Myocardial salvage index (MSI) is a marker of myocardial tissue reperfusion in acute myocardial infarction (MI), submitted to primary percutaneous coronary intervention (PCI) and it can be estimated by comparing functional and perfusion abnormalities using 99mTc-sestamibi gated single photon emission computed tomography (SPECT). MSI may be a good surrogate end point for mortality. Since gated SPECT is already performed to assess infarct size and infarct severity after MI the aim of our study was to evaluate which is the relationship between MSI and functional evolution in patients with MI.
We analyzed 120 patients with acute MI, enrolled in various protocols aimed to compare different approaches for primary PCI. Early (before hospital discharge) and follow-up (approximately 6 months) gated SPECT examinations were performed to assess infarct size, MSI and functional outcome. Patients were categorized into 2 groups defined by the median infarct size and median MSI respectively. We compared the left ventricular end-diastolic (ED), and end-systolic (ES) volumes (V), and ejection fraction (EF) evolution in the groups identified by the medians.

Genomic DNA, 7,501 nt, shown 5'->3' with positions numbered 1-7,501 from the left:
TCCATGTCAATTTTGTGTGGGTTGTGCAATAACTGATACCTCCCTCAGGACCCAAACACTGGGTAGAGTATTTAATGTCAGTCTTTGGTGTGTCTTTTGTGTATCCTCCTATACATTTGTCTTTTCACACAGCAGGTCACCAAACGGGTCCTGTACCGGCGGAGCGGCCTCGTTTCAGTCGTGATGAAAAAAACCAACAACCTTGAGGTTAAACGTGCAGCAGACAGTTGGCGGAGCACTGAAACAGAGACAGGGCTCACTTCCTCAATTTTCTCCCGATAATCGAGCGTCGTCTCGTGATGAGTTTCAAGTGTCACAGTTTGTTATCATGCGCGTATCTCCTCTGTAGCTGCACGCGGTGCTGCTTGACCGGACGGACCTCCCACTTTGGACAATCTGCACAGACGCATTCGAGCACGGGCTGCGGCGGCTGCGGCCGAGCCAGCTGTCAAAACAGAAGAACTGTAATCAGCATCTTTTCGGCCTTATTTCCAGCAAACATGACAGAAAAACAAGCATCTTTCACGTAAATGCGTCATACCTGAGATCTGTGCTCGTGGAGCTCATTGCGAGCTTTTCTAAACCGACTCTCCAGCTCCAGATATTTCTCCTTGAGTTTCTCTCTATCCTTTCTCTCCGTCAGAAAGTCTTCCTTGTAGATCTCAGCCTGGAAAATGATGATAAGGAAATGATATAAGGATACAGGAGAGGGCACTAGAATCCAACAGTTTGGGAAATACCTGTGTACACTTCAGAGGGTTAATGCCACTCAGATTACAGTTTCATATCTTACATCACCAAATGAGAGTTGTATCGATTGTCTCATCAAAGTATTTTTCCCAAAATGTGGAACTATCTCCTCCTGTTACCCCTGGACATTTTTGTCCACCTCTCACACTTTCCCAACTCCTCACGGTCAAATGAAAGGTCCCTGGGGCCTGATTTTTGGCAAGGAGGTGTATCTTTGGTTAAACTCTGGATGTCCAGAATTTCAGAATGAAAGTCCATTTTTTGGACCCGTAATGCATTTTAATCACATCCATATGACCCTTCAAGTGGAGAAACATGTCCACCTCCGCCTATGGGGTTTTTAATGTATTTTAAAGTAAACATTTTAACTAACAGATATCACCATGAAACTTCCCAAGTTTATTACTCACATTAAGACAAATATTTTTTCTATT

The median infarct size and MSI were 13.75% and 59%, respectively. Patients with over-median infarct size had significantly lower EF at early (41 ± 11% vs. 52 ± 9%, p<0.0001) and follow up (46 ± 11% vs. 56 ± 9%, p<0.0001) gated SPECT, but there was no difference in the delta EF or in the delta EDV or ESV between early and follow up imaging. Conversely, patients with over-median MSI had significantly higher EF (55 ± 9% vs. 47 ± 12%, p<0.0001) in follow up gated SPECT only, but showed significantly larger EF improvement (+ 7 ± 9% vs. +2 ± 9%, p<0.01) and better EDV (−3 ± 19 ml vs. +8 ± 27ml, p<0.05), and ESV (−7 ± 12 ml vs. +2 ± 25 ml, p<0.01) evolution than patients with lower MSI.
This study demonstrates that MSI assessed by gated SPECT can help predicting left ventricular functional evolution in acute MI after primary PCI. Our results could suggest the use of MSI in clinical practice to identify high-risk patients, who could benefit from closer follow up.